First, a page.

The tech giant says its AI chatbot is improving at things like math and programming.
This week Google announced that Bard, its AI-powered chatbot, was getting better at logic and reasoning based tasks and queries. This must be welcome news given that the Google was late to the generative AI party, and its chatbot has been plagued by problems seemingly from the start.
Indeed, in April Bloomberg reported that Google employees were raising the alarm about Bard, claiming Google’s rush to catch up to ChatGPT had “led to ethical lapses”. Some staffers accused Bard of being a “pathological liar”, according to the report.
A new method: “implicit code execution”
On Wednesday, however, Google unveiled the Bard “improvements” in a blog post. Jack Krawczyk, Bard Product Lead and Amarnag Subramanya, VP of Engineering for Bard, explained just how the chatbot was “getting better”.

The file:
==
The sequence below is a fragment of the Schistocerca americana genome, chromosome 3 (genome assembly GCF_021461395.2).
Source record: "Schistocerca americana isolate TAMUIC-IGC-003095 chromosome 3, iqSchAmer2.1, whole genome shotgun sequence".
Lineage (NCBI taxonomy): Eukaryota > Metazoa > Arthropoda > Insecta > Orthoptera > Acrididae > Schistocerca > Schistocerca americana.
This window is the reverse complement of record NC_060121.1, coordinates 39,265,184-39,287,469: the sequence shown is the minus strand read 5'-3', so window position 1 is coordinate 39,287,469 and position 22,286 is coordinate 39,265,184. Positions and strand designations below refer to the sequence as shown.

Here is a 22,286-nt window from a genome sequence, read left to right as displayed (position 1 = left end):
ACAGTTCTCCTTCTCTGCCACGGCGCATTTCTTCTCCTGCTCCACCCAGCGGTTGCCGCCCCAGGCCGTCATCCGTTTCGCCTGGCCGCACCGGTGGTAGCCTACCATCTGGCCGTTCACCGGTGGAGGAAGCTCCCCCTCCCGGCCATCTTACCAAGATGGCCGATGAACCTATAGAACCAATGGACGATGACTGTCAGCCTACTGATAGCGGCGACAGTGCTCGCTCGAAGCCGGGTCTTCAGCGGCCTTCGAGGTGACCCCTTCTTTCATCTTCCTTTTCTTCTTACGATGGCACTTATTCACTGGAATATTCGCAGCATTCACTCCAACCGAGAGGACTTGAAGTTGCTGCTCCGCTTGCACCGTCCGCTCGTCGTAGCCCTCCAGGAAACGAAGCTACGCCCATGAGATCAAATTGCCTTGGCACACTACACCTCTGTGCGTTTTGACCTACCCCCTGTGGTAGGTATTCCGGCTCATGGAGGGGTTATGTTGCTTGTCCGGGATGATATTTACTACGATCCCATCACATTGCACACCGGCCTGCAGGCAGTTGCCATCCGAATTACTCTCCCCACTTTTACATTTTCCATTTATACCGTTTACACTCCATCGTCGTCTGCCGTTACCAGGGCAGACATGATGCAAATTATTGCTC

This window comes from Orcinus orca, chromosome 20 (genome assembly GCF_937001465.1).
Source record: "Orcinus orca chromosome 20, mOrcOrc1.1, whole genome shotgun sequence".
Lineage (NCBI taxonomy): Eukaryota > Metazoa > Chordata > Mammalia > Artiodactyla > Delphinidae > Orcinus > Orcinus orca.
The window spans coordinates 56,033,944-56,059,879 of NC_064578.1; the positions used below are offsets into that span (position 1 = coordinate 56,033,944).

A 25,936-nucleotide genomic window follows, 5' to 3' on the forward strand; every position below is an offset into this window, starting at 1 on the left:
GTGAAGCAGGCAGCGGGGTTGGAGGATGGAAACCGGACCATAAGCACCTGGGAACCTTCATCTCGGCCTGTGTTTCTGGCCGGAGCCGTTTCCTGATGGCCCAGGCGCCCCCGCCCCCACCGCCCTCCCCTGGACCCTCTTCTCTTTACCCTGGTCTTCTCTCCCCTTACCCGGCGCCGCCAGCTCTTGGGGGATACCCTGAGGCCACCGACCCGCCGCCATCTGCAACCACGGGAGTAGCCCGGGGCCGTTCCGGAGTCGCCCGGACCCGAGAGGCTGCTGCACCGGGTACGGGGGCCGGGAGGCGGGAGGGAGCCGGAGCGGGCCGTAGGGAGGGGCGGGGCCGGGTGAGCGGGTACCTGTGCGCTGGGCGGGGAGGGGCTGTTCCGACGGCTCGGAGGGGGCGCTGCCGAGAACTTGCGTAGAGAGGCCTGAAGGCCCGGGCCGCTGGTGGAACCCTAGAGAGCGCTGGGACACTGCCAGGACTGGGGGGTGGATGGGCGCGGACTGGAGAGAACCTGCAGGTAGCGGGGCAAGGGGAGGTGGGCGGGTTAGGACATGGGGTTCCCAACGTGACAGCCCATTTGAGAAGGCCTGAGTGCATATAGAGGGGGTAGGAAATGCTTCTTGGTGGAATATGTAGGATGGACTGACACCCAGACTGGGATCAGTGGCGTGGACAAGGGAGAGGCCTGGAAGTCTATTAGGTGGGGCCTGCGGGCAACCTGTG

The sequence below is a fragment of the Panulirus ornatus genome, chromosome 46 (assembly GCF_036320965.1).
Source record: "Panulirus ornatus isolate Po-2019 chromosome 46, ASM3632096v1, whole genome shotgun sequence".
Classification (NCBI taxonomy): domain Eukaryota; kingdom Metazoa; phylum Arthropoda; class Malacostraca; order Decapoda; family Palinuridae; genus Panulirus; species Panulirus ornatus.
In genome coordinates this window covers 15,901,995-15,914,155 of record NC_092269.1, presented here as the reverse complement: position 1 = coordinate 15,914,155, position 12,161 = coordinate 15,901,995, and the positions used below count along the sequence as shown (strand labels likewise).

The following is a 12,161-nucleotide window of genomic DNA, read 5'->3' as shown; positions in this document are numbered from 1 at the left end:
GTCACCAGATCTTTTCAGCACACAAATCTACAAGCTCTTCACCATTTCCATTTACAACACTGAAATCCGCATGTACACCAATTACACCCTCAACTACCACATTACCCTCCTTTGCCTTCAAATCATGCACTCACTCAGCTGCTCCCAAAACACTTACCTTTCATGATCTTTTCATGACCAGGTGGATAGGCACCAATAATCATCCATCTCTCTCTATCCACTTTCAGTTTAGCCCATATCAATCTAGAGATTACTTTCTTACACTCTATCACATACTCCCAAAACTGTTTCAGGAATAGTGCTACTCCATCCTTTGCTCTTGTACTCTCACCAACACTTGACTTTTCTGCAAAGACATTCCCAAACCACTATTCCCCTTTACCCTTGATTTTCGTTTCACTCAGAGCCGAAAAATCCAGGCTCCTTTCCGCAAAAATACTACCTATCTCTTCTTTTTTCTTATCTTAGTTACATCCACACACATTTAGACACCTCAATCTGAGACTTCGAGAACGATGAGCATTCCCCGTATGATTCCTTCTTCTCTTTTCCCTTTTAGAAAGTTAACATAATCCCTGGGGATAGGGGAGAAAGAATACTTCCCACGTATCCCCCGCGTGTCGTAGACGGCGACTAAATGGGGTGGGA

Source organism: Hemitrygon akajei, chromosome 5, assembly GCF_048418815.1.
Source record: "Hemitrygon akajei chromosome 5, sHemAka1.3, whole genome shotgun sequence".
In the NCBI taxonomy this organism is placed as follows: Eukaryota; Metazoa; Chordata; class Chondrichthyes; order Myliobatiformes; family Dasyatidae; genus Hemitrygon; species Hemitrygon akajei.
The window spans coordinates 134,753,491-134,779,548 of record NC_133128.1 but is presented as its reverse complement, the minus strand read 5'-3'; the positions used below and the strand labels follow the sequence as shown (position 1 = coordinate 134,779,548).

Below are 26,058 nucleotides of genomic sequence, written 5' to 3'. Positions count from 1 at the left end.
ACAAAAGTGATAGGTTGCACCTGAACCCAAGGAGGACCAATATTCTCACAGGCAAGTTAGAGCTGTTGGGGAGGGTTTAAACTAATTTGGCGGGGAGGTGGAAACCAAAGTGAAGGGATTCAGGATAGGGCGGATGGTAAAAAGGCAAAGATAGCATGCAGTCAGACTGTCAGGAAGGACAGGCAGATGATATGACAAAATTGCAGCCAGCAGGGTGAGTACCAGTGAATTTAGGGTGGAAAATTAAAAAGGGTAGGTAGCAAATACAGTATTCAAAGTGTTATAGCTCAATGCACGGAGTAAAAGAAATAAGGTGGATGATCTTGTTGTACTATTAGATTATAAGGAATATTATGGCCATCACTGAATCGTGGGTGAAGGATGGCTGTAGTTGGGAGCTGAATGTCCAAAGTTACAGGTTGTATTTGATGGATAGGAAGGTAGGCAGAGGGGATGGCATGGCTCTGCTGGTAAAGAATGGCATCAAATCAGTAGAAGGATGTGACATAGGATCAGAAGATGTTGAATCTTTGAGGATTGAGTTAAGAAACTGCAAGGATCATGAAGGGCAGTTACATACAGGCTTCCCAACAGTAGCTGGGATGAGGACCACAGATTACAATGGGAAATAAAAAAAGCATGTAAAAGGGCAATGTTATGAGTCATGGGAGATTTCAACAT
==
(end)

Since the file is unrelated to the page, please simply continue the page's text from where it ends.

“Bard is getting better at mathematical tasks, coding questions and string manipulation”, they write. This is because of a new technique called “implicit code execution”, which helps Bard detect computational prompts and run code in the background. “As a result, it can respond more accurately to mathematical tasks, coding questions and string manipulation prompts”, they claim.
The implicit code execution feature helps Bard do things like calculate interest accumulation, rearrange word spellings and analyze prime numbers and factors.
Realising the limitations of LLMs
The Google staffers observe large language models (LLMs) are like prediction engines. This means that when given a prompt, they generate a response by predicting what words are likely to come next. This in turn makes generative AI services “extremely capable on language and creative tasks, but weaker in areas like reasoning and math”.
That is now improved by the implicit code execution method, which allows Bard to generate and execute code to boost its reasoning and math abilities.
Krawczyk and Subramanya say that, using the new technique, Bard identifies prompts that might benefit from logical code, writes it “under the hood,” executes it and uses the result to generate a more accurate response.
They claim the new method improves the accuracy of Bard’s responses to computation-based word and math problems by approximately 30%.